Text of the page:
Great River Children’s Museum Blog

Kylie Conover

Kylie Conover
Kylie Conover

Great River Children’s Museum is excited to welcome its newest hire, Kylie Conover! 

Kylie will be instrumental in helping us fulfill our mission of Opening Worlds as the Program and Outreach Manager. 

This is a key position as Great River Children’s Museum continues to raise funds for our 25,000-square-foot renovation and to engage with the community and get everyone excited about a children’s museum in Central Minnesota. 

We were able to hire Kylie thanks to Legacy Funds from the Minnesota Humanities Center and the Arts and Cultural Heritage Fund that was created with the vote of the people of Minnesota on November 4, 2008.

For the last few weeks, Kylie has been getting acquainted with Board members and volunteers of Great River Children’s Museum and has been having meetings with organizations that serve the families of the greater St. Cloud area. She believes that museums are for everyone and works hard to ensure that the programming she develops is accessible to as many folks as possible. 

In normal circumstances, Kylie would be knee deep in crafting materials and excitedly sharing information about what a comet is made up of or looking at the details of the inside of a flower, but the COVID pandemic is forcing all of us to approach things a little differently. 

She is looking forward to when the museum will be able to do more in-person activities and programming. 

“I am so pleased to be joining Great River Children’s Museum at the very beginning,” Kylie said. “It allows me to ensure that the programs that I am creating for the museum are not only fun and educational but also relevant to the people of St. Cloud and all of Central Minnesota.” 

Kylie hails from Reno, Nevada but she is no stranger to the Midwest. 

She attended the University of South Dakota where she obtained her Master’s Degree in history with a certificate in museum and archival studies. She is an AmeriCorps VISTA alumni where she was a volunteer outreach coordinator for a small nonprofit in Reno.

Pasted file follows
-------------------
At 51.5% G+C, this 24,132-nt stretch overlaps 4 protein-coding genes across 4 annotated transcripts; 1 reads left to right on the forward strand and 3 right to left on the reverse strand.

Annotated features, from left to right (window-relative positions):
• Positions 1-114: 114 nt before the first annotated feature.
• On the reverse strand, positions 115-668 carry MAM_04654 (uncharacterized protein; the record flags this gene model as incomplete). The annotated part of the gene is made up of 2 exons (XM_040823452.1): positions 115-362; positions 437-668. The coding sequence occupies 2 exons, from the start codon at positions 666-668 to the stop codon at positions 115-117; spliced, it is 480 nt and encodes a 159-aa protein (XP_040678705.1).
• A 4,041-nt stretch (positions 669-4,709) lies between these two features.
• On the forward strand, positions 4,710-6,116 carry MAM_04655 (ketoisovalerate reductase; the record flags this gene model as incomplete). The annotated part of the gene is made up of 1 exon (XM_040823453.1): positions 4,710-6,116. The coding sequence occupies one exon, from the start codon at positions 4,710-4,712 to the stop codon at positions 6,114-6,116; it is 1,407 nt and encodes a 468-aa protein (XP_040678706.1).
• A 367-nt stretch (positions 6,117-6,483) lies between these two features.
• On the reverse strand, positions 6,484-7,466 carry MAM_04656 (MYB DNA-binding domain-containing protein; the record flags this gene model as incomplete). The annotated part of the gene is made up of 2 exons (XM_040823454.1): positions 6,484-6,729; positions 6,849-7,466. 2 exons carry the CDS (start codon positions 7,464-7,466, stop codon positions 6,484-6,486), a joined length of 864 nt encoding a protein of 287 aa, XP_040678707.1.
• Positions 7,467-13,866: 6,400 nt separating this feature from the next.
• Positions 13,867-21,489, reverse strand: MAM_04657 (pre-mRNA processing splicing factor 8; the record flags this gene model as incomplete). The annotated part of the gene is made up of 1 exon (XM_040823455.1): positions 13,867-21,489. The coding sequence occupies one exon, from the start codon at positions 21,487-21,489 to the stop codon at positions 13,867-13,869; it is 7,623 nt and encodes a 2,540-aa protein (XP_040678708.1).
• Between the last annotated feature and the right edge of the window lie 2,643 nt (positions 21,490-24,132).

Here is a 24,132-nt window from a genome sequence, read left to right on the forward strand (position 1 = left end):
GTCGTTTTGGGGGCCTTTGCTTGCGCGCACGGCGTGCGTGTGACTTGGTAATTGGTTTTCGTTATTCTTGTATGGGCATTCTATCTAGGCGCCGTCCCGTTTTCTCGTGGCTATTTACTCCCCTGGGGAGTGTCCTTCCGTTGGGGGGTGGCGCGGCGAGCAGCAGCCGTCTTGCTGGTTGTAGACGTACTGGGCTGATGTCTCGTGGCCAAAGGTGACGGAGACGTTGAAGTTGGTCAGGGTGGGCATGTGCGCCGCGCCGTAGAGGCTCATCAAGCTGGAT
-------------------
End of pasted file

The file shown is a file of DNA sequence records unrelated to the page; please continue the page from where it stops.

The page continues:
Kylie brings with her extensive knowledge of the inner workings of a museum. She worked a year and a half at a hands-on science center as a museum educator, creating programming and demonstrations that appealed to all of the visitors.  

The move to Minnesota is a return home for her husband who is from Minneapolis. When Kylie is not working she is an avid runner and explorer of the outdoors with her border collie, Aspen.

Monkey business underway at GRCM

David Mohs
David Mohs

By: David Mohs
GRCM Facilities Committee co-chair
Exhibits Committee member

On a daily basis for over two years, I have and continue to provide behind-the-scenes volunteer support to the emerging Great River Children’s Museum. My information technology background within a secondary education environment was a natural fit for the museum’s interim networking, computing, audio-visual, and security needs.

Though the pandemic has hampered in-person activities, persistent planning for the museum’s launch continues. Given that Abraham Lincoln said, “Give me six hours to chop down a tree and I will spend the first four sharpening the axe,” imagine how many hours of preparation are required to convert a 25,000-square-foot, 100-room banking facility into a bustling children’s museum. Upon opening its doors, Great River Children’s Museum will open worlds of exploration, discovery and creativity in Downtown Saint Cloud.

In the meantime, while we at Great River Children’s Museum figuratively sharpen our axe, Minnesota Children’s Museum in Saint Paul has collaborated with us to bring a second small traveling exhibit to the future home of Great River Children’s Museum.

On a recent winter morning, Curious George™ swung out of a freight truck and into the museum’s preview space. Tugged behind him was a bit of countryside. He proceeded to set up an apartment within and is actively constructing a small city. Perhaps, if we have enough bananas, Curious George and his crew will restore our building to its original 16-foot ceiling height! Stay tuned to our Facebook page for pictures.

Like our first traveling exhibit, Storyland, this exhibit will be available for a limited time to limited audiences given pandemic conditions. We were able to welcome 40 small groups through Storyland. Our hope is to invite more than 100 small groups for Curious George.

Our museum team will be scheduling reservations with educational partners and childcare providers first because of their already established “pandemic bubbles.” Then, we will invite individual families to reserve time with the exhibit.